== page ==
November 17, 2018
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A recent roundtable hearing on Capitol Hill focused on efforts to streamline federal infrastructure permitting process also served as a forum to introduce legislation that would ensure the permanence of currently-enacted reforms.

“The federal infrastructure permitting process is incredibly long. It’s complicated, arcane, and bureaucratic. And the delays in the process have real costs: in time, money, jobs, and safety,” noted Sen. Rob Portman, R-Ohio, in his prepared remarks at the June 27 hearing. “It’s a topic that does not get a lot of day-to-day attention in the press, but it affects all of our daily lives including roads, bridges, electricity, and environmental restoration.”

Portman, who chairs the roundtable with Sen. Claire McCaskill, D-Mo., noted during the hearing that he hopes to make reforms undertaken via the Federal Permitting Improvement Act of 2015 – enacted as Title 41 or “FAST-41” as it was part of the Fixing America’s Surface Transportation or “FAST” Act passed two and half years ago – permanent via a new bill, S.3017, introduced June 6.

Formally entitled the Federal Permitting Reform and Jobs Act, the bill would remove the seven-year sunset on FAST-41, he said.

“It also would allow more projects to apply to be covered, and it would set a two-year goal for each project’s permitting process,” Portman added. “If agencies realize they will need longer to permit a project, they can explain why and what they will do to mitigate delays.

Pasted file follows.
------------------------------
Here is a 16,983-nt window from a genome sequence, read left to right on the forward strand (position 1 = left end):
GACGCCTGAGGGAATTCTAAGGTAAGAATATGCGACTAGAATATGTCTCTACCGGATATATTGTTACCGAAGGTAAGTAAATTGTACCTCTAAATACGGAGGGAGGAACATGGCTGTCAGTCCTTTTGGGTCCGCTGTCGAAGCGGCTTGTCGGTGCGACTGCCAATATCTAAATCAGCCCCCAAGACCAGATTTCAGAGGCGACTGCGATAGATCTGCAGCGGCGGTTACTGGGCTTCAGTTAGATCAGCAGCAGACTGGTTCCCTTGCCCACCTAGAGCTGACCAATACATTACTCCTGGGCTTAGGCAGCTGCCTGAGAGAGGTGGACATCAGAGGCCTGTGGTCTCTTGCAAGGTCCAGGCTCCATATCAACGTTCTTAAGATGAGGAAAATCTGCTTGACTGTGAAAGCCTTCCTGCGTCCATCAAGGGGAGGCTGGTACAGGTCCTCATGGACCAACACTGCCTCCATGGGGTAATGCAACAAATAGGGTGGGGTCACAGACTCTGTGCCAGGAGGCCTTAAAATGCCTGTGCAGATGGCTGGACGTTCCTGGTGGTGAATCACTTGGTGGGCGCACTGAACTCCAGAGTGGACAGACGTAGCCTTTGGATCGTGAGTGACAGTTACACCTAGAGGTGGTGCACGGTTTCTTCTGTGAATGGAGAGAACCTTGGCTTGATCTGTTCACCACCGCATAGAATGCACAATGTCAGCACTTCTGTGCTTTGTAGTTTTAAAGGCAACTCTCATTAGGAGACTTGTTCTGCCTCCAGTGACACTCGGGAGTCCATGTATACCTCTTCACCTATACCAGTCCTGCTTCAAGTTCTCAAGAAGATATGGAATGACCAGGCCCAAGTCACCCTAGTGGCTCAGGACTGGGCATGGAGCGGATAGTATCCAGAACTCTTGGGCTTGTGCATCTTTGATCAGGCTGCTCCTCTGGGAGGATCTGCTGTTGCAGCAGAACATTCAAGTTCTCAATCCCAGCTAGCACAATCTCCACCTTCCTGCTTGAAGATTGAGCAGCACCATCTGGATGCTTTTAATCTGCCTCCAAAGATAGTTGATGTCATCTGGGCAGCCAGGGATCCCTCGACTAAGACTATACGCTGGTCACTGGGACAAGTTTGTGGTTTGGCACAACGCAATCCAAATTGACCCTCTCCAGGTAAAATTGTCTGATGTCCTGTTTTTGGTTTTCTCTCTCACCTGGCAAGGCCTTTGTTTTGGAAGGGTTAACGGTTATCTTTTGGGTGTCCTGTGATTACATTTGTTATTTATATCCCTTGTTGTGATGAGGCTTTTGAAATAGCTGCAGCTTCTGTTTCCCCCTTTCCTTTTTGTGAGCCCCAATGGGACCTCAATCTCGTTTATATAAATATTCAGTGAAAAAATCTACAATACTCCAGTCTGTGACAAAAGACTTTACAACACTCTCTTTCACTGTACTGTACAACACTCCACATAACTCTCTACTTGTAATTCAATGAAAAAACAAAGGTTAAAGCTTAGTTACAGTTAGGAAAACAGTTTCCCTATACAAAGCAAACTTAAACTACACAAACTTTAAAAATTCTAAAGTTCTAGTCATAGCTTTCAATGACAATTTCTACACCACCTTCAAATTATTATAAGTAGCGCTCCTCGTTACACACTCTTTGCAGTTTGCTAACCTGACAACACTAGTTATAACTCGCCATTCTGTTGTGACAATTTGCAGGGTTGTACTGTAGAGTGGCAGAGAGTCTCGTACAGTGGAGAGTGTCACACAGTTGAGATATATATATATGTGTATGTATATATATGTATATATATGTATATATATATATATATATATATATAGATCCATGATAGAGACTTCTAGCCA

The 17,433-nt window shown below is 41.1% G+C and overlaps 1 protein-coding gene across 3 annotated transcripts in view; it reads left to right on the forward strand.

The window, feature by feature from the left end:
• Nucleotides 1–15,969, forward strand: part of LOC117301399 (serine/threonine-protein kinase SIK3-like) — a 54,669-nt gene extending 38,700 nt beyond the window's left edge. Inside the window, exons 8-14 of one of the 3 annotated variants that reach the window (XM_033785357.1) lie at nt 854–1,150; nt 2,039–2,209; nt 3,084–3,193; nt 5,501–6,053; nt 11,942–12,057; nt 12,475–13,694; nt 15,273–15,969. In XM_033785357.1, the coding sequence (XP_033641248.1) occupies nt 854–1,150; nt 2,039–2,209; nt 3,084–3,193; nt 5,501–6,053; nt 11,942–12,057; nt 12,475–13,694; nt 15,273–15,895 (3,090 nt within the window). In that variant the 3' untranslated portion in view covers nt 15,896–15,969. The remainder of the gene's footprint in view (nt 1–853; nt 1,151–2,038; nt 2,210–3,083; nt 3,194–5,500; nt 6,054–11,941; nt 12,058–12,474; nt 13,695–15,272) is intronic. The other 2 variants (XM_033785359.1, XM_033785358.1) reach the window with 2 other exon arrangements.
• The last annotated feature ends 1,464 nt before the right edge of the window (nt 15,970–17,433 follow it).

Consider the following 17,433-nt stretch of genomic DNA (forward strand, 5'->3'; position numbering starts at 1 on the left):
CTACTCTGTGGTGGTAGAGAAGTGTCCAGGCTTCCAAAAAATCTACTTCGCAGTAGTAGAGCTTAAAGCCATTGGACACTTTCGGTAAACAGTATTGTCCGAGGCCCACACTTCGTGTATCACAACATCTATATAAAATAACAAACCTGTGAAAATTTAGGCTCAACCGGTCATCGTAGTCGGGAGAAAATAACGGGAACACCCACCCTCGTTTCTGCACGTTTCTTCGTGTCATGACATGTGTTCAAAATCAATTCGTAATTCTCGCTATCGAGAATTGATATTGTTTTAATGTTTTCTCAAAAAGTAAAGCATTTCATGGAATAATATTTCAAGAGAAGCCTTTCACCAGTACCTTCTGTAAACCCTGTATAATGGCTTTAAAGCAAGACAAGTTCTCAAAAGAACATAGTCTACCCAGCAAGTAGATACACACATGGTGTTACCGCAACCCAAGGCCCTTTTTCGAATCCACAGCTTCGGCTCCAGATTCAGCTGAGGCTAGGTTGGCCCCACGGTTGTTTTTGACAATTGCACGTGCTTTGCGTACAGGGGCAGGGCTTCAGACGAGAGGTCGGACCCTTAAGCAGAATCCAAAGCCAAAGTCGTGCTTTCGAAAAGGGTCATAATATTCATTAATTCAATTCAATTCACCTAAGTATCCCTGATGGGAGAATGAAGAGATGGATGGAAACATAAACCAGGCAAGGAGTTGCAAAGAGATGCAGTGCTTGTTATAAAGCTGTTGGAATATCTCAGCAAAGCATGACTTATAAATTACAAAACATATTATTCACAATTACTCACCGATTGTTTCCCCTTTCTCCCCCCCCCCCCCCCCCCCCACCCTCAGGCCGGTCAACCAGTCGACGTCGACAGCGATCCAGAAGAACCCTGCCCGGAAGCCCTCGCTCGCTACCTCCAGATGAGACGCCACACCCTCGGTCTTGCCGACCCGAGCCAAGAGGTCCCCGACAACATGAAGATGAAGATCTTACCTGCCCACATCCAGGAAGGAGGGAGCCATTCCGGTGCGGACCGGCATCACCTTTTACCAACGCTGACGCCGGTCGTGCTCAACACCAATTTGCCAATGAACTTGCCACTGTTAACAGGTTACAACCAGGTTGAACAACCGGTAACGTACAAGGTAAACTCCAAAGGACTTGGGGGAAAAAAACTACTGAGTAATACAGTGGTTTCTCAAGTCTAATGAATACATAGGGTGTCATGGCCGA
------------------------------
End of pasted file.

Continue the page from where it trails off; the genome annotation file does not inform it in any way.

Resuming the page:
Joseph Johnson, executive director of environment, technology, and regulatory affairs for the U.S. Chamber of Commerce, was one of several participants at the hearing who endorsed a continuation of permit-streamlining efforts.

He said Chamber members are supportive of FAST-41 “thus far,” with the “transparency” generated by the permit timetable, as implemented according to the best practices guidance under FAST-41, a major benefit.

“Knowing an expected schedule for various steps in the permitting process at the beginning is a significant step forward that pays off over the entire life of the project by allowing project sponsors to better coordinate and manage scheduling of contractors, suppliers, and resource needs,” Johnson explained in his written testimony.

“Our members who work on covered projects are better able to manage resources, reduce down time and waste, and ultimately, manage workflows better to get more done, hire more employees, and help grow the economy,” he added. “These are not results that we can easily summarize and boil down to a couple simple metrics, but ultimately they are what matters and the reason why the Chamber and the business community so strongly support permit streamlining.”

Faces of Transportation

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